Homeschooling grants students an incredible opportunity to impact their community. The freedom of a homeschooling schedule allows homeschoolers to do much more with their time than the standard student. Because of this, many homeschoolers graduate high school with both a diploma and an extensive resume.
This is an enormous advantage when these students reach college. Too many college students graduate with little if any experience in their field of interest. The sooner a student contributes to the community and workplace, the better for his long term goals!
How does this apply to your ninth grader? While he may not be seeking volunteer and work opportunities at fourteen years old, you can start keeping track of what he does do in anticipation of future achievements.
Begin documenting achievements and awards.
Even the little things matter. They might not stay on his transcript forever; he’ll need to update these each year. But by documenting each achievement you create a cohesive picture of your child’s passions and strengths. These can gain him a summer job or internship opportunity that will open up more opportunities in the future.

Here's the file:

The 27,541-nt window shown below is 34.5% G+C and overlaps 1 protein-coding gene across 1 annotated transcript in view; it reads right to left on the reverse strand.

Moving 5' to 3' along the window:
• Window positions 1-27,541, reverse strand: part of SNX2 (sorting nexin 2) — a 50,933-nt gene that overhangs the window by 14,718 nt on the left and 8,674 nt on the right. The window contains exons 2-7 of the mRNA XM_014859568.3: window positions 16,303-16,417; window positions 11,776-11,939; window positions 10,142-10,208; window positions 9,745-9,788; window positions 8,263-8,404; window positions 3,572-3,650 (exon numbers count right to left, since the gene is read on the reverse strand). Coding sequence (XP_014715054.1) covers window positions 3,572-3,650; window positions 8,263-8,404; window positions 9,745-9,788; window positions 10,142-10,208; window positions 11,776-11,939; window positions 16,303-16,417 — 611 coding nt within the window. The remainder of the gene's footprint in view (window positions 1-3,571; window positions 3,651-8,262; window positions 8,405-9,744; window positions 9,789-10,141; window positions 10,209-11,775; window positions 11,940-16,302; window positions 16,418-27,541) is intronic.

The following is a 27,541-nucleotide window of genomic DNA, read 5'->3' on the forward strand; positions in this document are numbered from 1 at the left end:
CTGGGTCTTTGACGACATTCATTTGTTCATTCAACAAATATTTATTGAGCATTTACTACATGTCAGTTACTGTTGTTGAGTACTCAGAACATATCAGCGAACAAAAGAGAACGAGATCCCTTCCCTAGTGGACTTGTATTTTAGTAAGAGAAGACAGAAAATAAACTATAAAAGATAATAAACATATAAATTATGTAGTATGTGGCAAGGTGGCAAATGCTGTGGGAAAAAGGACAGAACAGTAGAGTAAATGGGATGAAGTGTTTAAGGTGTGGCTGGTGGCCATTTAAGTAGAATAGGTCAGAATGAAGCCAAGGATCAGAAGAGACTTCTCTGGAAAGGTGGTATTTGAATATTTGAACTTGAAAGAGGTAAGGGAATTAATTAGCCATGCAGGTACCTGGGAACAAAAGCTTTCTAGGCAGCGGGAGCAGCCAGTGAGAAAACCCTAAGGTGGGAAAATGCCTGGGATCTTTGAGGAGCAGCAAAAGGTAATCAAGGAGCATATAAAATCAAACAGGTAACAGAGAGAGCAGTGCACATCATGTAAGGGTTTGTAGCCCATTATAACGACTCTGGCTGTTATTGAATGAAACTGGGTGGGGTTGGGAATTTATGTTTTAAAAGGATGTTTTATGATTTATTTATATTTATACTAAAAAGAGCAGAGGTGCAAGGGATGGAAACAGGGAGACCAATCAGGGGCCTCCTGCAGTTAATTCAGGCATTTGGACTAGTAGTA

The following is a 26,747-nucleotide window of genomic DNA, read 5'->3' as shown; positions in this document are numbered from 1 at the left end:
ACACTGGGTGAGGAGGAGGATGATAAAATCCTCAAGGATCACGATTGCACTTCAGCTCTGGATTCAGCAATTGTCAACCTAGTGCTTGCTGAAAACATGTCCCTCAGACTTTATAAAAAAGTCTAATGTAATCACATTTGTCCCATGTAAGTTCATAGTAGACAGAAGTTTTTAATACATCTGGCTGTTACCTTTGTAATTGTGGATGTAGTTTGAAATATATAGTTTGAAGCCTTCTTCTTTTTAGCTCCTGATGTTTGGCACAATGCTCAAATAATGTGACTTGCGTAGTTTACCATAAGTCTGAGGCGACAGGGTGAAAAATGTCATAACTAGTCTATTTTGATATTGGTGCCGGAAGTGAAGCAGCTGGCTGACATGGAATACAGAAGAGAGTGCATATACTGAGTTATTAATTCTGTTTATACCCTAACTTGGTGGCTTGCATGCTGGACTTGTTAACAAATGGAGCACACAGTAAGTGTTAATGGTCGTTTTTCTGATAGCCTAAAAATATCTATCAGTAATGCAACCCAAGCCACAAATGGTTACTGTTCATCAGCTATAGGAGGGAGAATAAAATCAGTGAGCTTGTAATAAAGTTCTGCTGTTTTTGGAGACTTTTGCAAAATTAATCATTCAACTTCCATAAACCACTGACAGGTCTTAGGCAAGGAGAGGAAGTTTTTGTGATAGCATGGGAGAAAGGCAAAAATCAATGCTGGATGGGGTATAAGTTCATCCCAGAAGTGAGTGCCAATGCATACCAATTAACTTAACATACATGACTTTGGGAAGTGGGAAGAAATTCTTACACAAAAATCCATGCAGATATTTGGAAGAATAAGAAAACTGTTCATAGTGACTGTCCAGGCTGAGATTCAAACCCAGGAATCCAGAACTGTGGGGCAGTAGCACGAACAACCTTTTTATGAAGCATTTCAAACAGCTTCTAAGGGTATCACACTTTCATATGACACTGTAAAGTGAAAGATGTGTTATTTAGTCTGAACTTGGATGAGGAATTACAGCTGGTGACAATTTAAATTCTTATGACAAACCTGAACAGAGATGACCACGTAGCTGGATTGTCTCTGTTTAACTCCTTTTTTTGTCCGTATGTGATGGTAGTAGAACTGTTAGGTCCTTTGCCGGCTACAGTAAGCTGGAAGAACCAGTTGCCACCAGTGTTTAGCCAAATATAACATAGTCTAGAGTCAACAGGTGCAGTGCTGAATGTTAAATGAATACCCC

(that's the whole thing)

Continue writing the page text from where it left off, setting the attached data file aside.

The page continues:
Where should you document these? Try adding an “Awards and Achievements” addendum to his high school transcript, and create a separate document that will become his resume.
Create a resume to be regularly updated.
It may seem silly to create a resume for your barely-out-of-middle-schooler, but think of it as a framework for the future. As he grows older you’ll flesh it out with each year’s work. This is also a great way to stay up to date on references, who he will need for jobs, internships, and college applications. Resume templates can be found online or even in Microsoft Word. A simple template kept with his transcript will provide direction as your child considers majors and potential careers.
Identify weak areas and find support.
As you record strengths and achievements, you can pinpoint which areas need more work. Improvement may require anything from more one-on-one attention to a new curriculum to hiring a tutor, specifically in subjects that have a significant influence on test scores (such as math and reading comprehension). Sometimes a change of environment (such as switching to a co-op or university style class for a subject) or one-on-one teaching (such as from a tutor or fellow homeschooler more skilled in the subject) is enough to help a student grasp the concepts that don’t come naturally to him.
Continue to watch your student through the spring term of his ninth grade year, particularly at the subjects where his strengths and interests intersect. These subjects could lead to a potential major or, down the road, a fulfilling career!